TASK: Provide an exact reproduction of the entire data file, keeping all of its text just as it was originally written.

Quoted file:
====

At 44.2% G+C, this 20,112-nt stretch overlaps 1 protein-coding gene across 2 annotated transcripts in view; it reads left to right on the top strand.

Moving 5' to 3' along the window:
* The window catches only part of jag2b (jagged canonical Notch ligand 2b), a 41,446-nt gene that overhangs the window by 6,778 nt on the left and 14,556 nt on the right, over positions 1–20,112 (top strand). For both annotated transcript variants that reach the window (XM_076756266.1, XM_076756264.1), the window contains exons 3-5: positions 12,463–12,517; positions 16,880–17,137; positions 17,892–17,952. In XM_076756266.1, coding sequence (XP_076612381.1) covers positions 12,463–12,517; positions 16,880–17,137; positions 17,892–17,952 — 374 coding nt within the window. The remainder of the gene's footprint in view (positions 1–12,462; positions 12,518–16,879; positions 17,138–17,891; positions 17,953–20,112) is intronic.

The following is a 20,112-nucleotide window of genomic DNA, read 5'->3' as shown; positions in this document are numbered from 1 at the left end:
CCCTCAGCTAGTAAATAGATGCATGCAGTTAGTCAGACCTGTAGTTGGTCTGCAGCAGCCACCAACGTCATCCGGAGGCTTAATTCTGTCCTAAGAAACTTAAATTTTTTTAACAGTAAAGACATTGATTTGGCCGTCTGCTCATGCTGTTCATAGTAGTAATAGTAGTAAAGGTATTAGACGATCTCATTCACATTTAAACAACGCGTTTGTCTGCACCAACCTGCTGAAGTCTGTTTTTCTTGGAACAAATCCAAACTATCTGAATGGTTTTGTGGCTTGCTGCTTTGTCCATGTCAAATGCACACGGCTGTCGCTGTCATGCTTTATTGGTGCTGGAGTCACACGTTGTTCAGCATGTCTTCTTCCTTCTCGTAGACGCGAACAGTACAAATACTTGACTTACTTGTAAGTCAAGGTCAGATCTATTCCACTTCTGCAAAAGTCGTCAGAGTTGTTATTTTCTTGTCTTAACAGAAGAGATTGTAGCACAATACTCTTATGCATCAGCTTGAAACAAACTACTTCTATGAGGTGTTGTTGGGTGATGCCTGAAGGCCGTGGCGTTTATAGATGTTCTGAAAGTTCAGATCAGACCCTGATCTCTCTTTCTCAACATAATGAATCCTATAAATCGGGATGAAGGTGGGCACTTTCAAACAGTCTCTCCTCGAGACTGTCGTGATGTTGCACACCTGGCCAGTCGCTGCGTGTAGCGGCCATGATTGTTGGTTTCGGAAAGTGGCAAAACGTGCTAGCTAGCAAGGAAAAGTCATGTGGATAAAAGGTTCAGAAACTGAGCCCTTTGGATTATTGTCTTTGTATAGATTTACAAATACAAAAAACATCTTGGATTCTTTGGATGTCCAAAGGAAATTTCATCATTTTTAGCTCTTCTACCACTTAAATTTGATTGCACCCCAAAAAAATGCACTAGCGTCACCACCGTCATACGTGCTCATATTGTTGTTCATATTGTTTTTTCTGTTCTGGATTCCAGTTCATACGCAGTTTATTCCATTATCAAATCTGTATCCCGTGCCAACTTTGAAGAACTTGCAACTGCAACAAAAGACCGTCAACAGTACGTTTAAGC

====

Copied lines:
At 44.2% G+C, this 20,112-nt stretch overlaps 1 protein-coding gene across 2 annotated transcripts in view; it reads left to right on the top strand.

Moving 5' to 3' along the window:
* The window catches only part of jag2b (jagged canonical Notch ligand 2b), a 41,446-nt gene that overhangs the window by 6,778 nt on the left and 14,556 nt on the right, over positions 1–20,112 (top strand). For both annotated transcript variants that reach the window (XM_076756266.1, XM_076756264.1), the window contains exons 3-5: positions 12,463–12,517; positions 16,880–17,137; positions 17,892–17,952. In XM_076756266.1, coding sequence (XP_076612381.1) covers positions 12,463–12,517; positions 16,880–17,137; positions 17,892–17,952 — 374 coding nt within the window. The remainder of the gene's footprint in view (positions 1–12,462; positions 12,518–16,879; positions 17,138–17,891; positions 17,953–20,112) is intronic.

The following is a 20,112-nucleotide window of genomic DNA, read 5'->3' as shown; positions in this document are numbered from 1 at the left end:
CCCTCAGCTAGTAAATAGATGCATGCAGTTAGTCAGACCTGTAGTTGGTCTGCAGCAGCCACCAACGTCATCCGGAGGCTTAATTCTGTCCTAAGAAACTTAAATTTTTTTAACAGTAAAGACATTGATTTGGCCGTCTGCTCATGCTGTTCATAGTAGTAATAGTAGTAAAGGTATTAGACGATCTCATTCACATTTAAACAACGCGTTTGTCTGCACCAACCTGCTGAAGTCTGTTTTTCTTGGAACAAATCCAAACTATCTGAATGGTTTTGTGGCTTGCTGCTTTGTCCATGTCAAATGCACACGGCTGTCGCTGTCATGCTTTATTGGTGCTGGAGTCACACGTTGTTCAGCATGTCTTCTTCCTTCTCGTAGACGCGAACAGTACAAATACTTGACTTACTTGTAAGTCAAGGTCAGATCTATTCCACTTCTGCAAAAGTCGTCAGAGTTGTTATTTTCTTGTCTTAACAGAAGAGATTGTAGCACAATACTCTTATGCATCAGCTTGAAACAAACTACTTCTATGAGGTGTTGTTGGGTGATGCCTGAAGGCCGTGGCGTTTATAGATGTTCTGAAAGTTCAGATCAGACCCTGATCTCTCTTTCTCAACATAATGAATCCTATAAATCGGGATGAAGGTGGGCACTTTCAAACAGTCTCTCCTCGAGACTGTCGTGATGTTGCACACCTGGCCAGTCGCTGCGTGTAGCGGCCATGATTGTTGGTTTCGGAAAGTGGCAAAACGTGCTAGCTAGCAAGGAAAAGTCATGTGGATAAAAGGTTCAGAAACTGAGCCCTTTGGATTATTGTCTTTGTATAGATTTACAAATACAAAAAACATCTTGGATTCTTTGGATGTCCAAAGGAAATTTCATCATTTTTAGCTCTTCTACCACTTAAATTTGATTGCACCCCAAAAAAATGCACTAGCGTCACCACCGTCATACGTGCTCATATTGTTGTTCATATTGTTTTTTCTGTTCTGGATTCCAGTTCATACGCAGTTTATTCCATTATCAAATCTGTATCCCGTGCCAACTTTGAAGAACTTGCAACTGCAACAAAAGACCGTCAACAGTACGTTTAAGC